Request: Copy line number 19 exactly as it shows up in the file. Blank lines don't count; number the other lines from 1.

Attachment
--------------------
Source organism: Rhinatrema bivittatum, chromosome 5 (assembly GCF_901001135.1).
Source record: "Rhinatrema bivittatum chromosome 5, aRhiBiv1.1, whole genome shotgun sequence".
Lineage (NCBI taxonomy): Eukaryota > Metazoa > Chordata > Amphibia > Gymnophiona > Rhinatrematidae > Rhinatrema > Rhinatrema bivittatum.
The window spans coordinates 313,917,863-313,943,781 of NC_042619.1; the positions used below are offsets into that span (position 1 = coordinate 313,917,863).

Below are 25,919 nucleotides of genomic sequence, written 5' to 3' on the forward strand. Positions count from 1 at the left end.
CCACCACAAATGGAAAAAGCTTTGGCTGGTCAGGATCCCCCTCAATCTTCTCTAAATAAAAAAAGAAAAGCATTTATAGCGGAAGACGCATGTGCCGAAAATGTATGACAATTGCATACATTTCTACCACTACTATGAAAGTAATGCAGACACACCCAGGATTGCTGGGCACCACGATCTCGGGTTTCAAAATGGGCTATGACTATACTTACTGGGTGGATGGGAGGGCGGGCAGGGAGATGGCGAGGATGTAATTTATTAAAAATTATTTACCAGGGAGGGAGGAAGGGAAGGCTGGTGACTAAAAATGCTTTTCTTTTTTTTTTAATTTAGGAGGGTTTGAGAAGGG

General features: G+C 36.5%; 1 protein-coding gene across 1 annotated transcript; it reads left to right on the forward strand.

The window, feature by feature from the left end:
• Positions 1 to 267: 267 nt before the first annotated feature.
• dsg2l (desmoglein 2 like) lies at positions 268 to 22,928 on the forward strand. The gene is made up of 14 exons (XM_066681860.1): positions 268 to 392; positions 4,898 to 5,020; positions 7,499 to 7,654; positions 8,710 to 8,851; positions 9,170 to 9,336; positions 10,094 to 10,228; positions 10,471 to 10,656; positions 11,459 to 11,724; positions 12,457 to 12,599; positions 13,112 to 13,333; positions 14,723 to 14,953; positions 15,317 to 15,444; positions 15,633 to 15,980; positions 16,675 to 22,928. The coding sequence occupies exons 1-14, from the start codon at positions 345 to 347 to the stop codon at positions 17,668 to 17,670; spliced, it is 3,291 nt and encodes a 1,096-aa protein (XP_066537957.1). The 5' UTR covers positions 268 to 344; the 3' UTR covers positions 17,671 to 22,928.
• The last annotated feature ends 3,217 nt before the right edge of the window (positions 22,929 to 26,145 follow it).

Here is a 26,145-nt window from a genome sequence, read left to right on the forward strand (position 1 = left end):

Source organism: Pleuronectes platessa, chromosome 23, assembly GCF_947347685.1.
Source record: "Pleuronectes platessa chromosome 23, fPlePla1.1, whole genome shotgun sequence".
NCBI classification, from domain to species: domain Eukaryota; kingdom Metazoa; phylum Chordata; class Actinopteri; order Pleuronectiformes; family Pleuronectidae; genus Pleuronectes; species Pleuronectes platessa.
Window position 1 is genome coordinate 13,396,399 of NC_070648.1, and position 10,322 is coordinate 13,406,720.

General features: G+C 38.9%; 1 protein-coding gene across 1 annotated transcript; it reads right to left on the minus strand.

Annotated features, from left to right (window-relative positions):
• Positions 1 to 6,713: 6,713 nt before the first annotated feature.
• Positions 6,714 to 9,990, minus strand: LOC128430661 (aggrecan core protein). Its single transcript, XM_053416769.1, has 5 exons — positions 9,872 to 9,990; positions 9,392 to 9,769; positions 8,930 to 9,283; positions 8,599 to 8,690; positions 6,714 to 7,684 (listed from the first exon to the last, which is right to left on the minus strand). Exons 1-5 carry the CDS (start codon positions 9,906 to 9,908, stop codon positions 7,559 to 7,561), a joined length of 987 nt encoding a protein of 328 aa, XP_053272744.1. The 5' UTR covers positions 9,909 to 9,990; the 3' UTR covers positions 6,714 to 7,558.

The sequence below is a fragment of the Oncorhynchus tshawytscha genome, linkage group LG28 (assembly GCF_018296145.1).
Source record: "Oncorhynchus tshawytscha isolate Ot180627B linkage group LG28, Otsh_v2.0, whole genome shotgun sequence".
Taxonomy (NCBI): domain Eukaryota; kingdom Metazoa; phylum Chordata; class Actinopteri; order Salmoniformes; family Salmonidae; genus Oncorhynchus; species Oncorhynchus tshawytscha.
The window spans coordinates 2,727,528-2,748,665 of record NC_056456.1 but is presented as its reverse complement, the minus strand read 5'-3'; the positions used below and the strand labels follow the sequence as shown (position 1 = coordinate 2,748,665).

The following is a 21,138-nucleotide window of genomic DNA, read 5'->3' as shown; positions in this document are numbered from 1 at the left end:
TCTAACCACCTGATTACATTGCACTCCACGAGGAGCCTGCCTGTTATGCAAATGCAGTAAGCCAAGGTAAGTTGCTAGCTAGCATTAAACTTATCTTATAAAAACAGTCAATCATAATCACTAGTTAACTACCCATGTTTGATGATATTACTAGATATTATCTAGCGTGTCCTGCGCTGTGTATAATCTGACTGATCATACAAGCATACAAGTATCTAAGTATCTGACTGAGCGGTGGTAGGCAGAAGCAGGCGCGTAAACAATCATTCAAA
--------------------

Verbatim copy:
• Positions 1 to 6,713: 6,713 nt before the first annotated feature.